Harry Ransom CenterThe University of Texas at Austin

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Jim Crace Reading from his Works

Hear British writer Jim Crace read from some of his prize-winning works, including the novel Being Dead, which received the National Book Critics Circle Award, and Quarantine, the Whitbread Novel of the Year and shortlisted for the Booker Prize. Crace provides an intro to each reading.

The Ransom Center acquired Crace's archive in the spring of 2008.

Published: Farrar, Straus, and Giroux, 1997

JIM CRACE: I'm going to read the third chapter from my novel, Quarantine. And I'm going to read this particular chapter not just because it's very short and therefore it's self contained, but because it introduces us to a woman called Miri who is a favorite character of mine when I was writing the book. And if I have to spend a little bit of extra time with Miri, I'm always happy.

Here, however, we have this young woman at an unhappy time in her life because—or a mixed unhappy—unhappy because her husband who's a hateful man, her husband Musa, is dying and she's having to prepare for him in the Judean desert, 2,000 years ago at the time of Christ, she's having to prepare for him a grave in the hard rock of the Judean desert. It's a hard job but the Judean desert itself in some way loves this woman, as indeed I do.

The salty scrubland was a lazy and malicious host. Even lizards lifted their legs for fear of touching it too firmly. Why should it, then, disturb itself for human travellers—a pregnant woman and the almost lifeless body of a man—no matter if they were abandoned in the furthest of the hills beyond Jerusalem and with non to turn to for some help and salutation except the land itself? It would not, normally at least, have expended its hospitality on them. It was undiscriminating in its cruelties. The scrub, at best, allowed its brief and passing guests to stub their toes on stones or snag their arms and legs on thorns. It sent these travellers to Jericho in rags. Or it lamed their animals. Or, should they spend the night with this hard scrubland as their inn, it let its snakes and scorpions take refuge underneath the covers of their beds.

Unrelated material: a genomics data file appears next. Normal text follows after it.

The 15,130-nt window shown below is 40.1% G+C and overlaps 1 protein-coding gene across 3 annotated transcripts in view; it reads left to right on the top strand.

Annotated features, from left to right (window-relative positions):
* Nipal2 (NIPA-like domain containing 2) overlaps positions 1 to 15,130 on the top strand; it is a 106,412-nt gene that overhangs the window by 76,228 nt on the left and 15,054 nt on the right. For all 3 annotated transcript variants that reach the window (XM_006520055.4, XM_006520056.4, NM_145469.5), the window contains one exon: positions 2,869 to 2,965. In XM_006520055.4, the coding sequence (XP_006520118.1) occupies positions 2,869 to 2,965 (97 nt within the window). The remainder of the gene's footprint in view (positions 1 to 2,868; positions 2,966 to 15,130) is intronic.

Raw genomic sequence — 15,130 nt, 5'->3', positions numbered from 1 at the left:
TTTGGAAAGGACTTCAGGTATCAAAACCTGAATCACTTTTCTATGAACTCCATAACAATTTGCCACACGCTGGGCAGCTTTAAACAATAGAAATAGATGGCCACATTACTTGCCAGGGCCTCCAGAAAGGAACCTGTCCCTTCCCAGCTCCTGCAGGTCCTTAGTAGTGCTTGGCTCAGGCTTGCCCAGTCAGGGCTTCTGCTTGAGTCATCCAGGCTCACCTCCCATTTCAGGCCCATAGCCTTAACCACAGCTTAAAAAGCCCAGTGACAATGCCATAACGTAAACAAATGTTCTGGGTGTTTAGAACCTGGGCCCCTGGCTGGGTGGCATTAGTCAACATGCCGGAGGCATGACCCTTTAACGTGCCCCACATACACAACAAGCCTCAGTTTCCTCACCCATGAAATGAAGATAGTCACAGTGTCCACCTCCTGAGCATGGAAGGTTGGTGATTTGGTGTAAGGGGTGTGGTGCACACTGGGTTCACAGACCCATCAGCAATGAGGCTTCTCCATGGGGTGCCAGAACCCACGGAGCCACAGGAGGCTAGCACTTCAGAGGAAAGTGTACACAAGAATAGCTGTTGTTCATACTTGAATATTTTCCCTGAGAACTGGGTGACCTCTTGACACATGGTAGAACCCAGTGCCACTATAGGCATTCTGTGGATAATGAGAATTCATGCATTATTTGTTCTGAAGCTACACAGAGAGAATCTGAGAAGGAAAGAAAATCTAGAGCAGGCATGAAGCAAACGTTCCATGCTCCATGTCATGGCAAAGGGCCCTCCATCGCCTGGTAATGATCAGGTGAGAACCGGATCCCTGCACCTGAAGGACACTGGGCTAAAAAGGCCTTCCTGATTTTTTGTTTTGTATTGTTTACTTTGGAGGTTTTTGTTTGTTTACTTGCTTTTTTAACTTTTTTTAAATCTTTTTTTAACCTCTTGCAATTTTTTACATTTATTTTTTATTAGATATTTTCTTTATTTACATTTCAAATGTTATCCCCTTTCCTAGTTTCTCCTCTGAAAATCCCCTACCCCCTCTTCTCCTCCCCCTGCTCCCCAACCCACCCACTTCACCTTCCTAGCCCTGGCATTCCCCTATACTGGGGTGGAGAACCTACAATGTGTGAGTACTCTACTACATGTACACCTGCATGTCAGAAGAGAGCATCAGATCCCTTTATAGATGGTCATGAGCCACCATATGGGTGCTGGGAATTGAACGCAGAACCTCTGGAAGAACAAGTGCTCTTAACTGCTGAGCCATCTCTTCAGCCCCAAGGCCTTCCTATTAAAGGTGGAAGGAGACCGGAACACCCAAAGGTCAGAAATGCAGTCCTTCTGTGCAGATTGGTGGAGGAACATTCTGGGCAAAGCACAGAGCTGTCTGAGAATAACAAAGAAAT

Yet the scrubland welcomed Miri there, to its dead hills, it gave its hospitality to her. And should she end up on her own, she need not have much cause to fear the night, or hunger, or the animals. It would use what little skills it had to make her life more comfortable, to keep her bedding free from scorpions, her skin unsnagged by thorns, her sleep unbroken. And it if could, it would direct some rainfall to her tent or save her billy from a fall or drive gazelles towards her traps. It would be the one—hooded in a brown mantle—whose breathing twinned with hers. It would be the one, mistaken for a thorn bush or a breeze, that rustled at her side. It would be her shoulder-blades, and then the one that brushed the sand-flies from her lips and eyes. It was bewitched by her already, if that is possible, if the land can be allowed a heart. The stone had stubbed itself upon the toe. The earth was showing kindness to the flesh. It let her pull its stones quite readily out of the ground, so that her husband's grave grew waist deep without exhausting her and causing any strains. She only broke her nails, though there were some cuts and bruises on her knees. The torment of her buttocks and her thighs was even eased a little by the exercise.

So this is happiness, she thought. Or this, at least, is what adds up to happiness. Here was the mix that she'd been praying for. There's hardship and bad luck in happiness, for sure. There's broken nails. There's blood. There's solitude. But there was the prospect, too, with Musa dead, of sleeping peacefully without his bruising fingers in her flesh, of never running after men and camels any more, of being Miri without shame or hesitation, of letting drop her headscarf for a change and loosening her hair from its tight knots so that nothing intervened between her and the sky.

Indeed, her headscarf was pulled off. Her coils of hair were left to drop and unravel on their own. She then lay back beside her husband's grave, put her uncovered head on stones and, open-eyed, the sky her comfort sheet, she almost slept. She was exhausted and invincible. Her pregnancy had made her so; exhausted by the digging and the dying; invincible because that pulsing in her womb was doughty, irresistible. What greater triumph could there be than that—to cultivate a second, tiny heart?

She had been told, when she was small, that the sky was a hard dish. She might bruise her fists on it if only she could fly. It was a gently rounded dish, blue when not obscured by clouds or night or shuddered into pinks and greys and whites by the caprices of the sun. But now she raised her hands into the unresisting air above the open grave and wondered if the dish were soft. And she could fly right through it, only slowed and coddled by its softness, like passing through the heavy, goaty curtains of her tent, like squeezing through the tough and cushioned alleys of the flesh, to take a place in heaven if she wanted, or to find that place on earth where she'd be undisturbed.